Twisting corridors is a feature of Kashani architecture, designed to maximize the privacy of the household; here in the bathhouse, the purpose was to keep in the steam. Visitors would have used the antechamber to disrobe and store their shoes (in the lit alcoves at floor level) and would have proceeded to the inner rooms for a scrub-down. Bowls made of copper, used for their conductive properties, were used for heating the water and pipes channeled the water underground heating the floors. Hammams were never just about ablutions, though; they primarily functioned as a meeting place where politics would be discussed and marriages made and where men and women, assigned access at different times, could relax in their own company. Importantly, then, the glazed glass in the domes allowed light to filter in while keeping peeping toms out.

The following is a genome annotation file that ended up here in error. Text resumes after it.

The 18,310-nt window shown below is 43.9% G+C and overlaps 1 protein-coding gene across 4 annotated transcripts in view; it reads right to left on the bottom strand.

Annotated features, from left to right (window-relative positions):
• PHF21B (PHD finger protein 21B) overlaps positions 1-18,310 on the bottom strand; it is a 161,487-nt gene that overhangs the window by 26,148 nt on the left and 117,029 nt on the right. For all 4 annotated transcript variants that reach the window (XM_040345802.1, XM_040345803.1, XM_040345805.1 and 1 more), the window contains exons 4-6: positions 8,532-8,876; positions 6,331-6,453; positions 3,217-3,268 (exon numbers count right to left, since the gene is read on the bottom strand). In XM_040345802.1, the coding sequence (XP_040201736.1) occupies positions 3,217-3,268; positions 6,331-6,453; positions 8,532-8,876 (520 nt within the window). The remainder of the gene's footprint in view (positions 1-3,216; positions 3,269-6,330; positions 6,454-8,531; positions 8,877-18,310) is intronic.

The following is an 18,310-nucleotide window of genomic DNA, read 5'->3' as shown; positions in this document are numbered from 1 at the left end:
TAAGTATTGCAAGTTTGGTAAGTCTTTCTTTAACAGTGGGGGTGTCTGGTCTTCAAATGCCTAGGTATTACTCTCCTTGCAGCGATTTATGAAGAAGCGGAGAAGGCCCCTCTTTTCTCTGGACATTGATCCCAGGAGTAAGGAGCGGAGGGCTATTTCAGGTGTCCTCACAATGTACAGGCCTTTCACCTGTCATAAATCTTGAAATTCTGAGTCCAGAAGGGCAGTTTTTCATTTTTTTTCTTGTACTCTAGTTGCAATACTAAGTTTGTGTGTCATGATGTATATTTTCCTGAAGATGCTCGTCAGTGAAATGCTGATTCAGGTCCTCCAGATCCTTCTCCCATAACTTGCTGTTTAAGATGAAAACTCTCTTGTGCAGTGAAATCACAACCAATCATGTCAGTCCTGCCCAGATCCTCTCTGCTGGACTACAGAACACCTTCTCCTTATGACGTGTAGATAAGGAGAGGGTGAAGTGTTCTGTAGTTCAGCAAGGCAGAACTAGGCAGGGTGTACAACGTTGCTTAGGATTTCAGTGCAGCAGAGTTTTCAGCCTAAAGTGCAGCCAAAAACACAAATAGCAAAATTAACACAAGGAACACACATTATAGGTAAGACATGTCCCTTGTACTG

Khan E Abbasian or Abbassi House Built by a wealthy glass merchant, this handsome set of six buildings (signposted from the hammam) is spread over several levels. The numerous courtyards, which are subterranean - excavated from the soil, not built on top of it - are designed to enhance the sense of space by increasing in size and depth as the complex unfolds. As a result and despite illusion, the multistorey buildings are no higher than neighboring properties in the old district.
The high porticos and reception halls are decorated with plaster reliefs and fine mirror work, but most of the note is the exceptionally beautiful and detailed stained-glass windows, befitting of the house's original owner. The house's Khadameh (servants' quarters) has been converted into a teahouse and restaurant selling delicious Iranian cuisine. For those interested in herbal remedies, there is a small shop in the gallery above the teahouse selling a range of infusions.